Kinzhal missile launch
A screen shot from Russian TV purportedly showing a MiG-31 jet releasing the new Kinzhal hypersonic missile during a test.

A growing capability

Together with the Air Force’s Bear and Blackjack strategic bombers, Russia can deliver cruise missile strikes against targets globally, a capability which will grow significantly over the coming decade as new ships, submarines and aircraft enter service. Further, the Avangard hypersonic glide vehicle, revealed by Putin in his March 1 speech, may also be capable of delivering a conventional warhead.

Although Russia has stated it is seeking to develop a conventional strategic deterrent, thus reducing its reliance on nuclear weapons, the potential for Moscow to utilize a conventional strategic strike capability as an instrument of coercion cannot be ignored. Russia has demonstrated, particularly since 2014, a willingness to use force, and its investment in long-range strike systems will provide it with a potent means of reinforcing its increasingly assertive national policy and desire for Great Power status.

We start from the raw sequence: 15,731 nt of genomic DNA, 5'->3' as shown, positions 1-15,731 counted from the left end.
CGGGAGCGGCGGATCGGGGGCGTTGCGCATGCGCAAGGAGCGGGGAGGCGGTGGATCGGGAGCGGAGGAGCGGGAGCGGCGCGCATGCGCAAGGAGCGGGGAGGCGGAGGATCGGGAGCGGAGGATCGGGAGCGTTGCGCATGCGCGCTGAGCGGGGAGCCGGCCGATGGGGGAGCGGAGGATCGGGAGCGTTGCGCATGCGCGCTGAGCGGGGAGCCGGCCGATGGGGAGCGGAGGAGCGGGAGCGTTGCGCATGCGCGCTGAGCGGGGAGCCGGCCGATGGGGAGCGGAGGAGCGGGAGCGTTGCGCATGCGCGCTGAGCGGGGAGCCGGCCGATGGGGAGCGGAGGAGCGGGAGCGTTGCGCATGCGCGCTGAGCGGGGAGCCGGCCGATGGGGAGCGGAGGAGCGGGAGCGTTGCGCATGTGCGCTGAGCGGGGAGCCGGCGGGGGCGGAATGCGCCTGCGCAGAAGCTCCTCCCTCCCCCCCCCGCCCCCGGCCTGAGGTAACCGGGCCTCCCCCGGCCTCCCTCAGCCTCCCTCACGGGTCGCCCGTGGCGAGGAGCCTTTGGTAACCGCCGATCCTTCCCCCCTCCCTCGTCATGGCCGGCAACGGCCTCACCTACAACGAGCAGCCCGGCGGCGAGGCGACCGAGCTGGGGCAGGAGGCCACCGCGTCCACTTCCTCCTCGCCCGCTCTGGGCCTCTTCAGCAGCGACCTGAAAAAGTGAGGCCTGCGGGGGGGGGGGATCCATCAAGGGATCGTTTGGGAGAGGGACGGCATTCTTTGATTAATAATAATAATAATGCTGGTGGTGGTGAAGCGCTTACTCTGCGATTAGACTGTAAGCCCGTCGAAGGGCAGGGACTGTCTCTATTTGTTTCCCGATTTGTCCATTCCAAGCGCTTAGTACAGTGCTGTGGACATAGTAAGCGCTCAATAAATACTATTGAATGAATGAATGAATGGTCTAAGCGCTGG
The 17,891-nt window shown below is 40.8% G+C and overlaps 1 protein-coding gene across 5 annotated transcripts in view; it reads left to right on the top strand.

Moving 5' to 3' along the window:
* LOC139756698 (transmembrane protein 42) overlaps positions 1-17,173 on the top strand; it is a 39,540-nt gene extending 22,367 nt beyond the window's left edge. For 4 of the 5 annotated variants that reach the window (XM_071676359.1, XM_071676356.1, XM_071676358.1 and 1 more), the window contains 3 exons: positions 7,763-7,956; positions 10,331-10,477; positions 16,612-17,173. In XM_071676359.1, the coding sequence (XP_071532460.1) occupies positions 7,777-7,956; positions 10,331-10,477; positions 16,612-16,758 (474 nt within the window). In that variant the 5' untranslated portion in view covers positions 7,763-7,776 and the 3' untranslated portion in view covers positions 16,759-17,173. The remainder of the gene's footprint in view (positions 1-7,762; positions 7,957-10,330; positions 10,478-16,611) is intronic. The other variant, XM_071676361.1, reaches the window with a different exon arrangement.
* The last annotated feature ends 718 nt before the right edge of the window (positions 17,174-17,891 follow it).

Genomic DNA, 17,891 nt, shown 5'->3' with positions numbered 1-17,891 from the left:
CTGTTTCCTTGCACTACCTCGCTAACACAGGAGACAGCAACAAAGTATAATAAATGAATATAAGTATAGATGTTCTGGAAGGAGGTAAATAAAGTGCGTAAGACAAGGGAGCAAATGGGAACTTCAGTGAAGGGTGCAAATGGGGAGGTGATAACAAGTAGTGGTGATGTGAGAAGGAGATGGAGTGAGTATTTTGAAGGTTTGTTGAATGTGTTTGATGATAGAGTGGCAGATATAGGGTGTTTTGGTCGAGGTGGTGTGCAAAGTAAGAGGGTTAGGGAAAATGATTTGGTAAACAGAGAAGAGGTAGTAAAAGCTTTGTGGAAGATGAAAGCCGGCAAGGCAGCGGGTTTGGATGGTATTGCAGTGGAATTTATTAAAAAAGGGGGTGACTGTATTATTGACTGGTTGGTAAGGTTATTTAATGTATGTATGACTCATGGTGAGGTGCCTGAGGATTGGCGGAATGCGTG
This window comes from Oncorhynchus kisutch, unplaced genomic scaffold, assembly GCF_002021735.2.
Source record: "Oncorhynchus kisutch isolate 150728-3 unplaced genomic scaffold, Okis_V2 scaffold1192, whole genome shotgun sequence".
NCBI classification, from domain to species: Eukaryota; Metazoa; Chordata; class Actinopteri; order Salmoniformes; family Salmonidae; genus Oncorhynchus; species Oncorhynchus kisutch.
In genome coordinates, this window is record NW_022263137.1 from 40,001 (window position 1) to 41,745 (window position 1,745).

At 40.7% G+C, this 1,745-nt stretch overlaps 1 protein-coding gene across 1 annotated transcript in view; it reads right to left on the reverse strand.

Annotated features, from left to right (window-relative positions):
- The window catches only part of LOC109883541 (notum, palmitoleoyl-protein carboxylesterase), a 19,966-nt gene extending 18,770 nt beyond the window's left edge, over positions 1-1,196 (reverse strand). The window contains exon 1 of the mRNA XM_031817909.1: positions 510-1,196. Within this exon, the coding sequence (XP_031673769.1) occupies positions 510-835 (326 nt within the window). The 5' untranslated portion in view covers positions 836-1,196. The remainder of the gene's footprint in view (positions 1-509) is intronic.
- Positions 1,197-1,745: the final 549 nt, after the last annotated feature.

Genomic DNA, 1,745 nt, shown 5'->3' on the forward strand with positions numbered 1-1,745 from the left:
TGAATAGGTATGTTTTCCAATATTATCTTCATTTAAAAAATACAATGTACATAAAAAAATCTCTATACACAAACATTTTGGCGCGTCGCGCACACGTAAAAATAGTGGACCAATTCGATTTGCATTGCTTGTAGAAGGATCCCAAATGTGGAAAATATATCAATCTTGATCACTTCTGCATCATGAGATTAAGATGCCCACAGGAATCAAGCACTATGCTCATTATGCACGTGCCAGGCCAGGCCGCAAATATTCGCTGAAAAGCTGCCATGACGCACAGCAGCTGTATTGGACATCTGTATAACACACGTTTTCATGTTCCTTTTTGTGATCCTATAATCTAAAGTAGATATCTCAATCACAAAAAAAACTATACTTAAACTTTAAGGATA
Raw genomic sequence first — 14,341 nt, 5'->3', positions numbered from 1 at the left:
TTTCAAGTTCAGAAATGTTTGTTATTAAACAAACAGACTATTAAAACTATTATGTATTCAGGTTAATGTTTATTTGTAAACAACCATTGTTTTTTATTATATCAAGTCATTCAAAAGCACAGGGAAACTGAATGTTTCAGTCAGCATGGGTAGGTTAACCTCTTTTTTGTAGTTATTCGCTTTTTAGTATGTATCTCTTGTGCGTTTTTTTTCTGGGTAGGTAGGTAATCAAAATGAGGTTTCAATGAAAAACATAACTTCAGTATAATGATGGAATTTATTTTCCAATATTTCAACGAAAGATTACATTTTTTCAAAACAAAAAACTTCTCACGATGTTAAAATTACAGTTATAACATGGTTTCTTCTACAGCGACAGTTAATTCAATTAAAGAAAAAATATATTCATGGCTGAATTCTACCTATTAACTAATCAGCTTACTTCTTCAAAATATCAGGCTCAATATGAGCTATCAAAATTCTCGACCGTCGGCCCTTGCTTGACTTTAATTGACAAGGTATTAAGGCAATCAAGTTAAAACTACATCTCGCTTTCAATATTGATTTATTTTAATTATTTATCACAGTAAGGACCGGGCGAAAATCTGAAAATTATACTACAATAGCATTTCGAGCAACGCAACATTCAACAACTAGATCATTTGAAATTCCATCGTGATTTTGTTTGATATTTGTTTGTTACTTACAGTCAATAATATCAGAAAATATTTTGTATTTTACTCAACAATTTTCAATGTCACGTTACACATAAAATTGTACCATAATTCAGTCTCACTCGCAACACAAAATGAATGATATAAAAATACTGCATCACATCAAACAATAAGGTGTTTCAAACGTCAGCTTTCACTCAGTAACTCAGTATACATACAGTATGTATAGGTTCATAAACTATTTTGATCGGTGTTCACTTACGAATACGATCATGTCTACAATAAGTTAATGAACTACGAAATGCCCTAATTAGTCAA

The challenge for the West will be ensuring that Russia is deterred from using its conventional strategic strike, as well as its wider military capabilities to undermine international order and shift the global balance of power.


Dr James BosbotinisDr. James Bosbotinis is a U.K.-based specialist in defense and international affairs. He has written widely on issues including the development of U.K. maritime airpower, Russian maritime doctrine, naval and wider military (including nuclear) modernization, and China’s evolving strategy. Bosbotinis is also a Director of, and Head of Global Strategy at Citadel Missile Systems Inc., a U.S.-based company operating in the missile defense industry, and an Associate Member of the Corbett Centre for Maritime Policy Studies, King’s College London.

Follow him on Twitter @JamesBosbotinis

All views and opinions expressed in this article are those of the author, and do not necessarily reflect the opinions or positions of The Defense Post.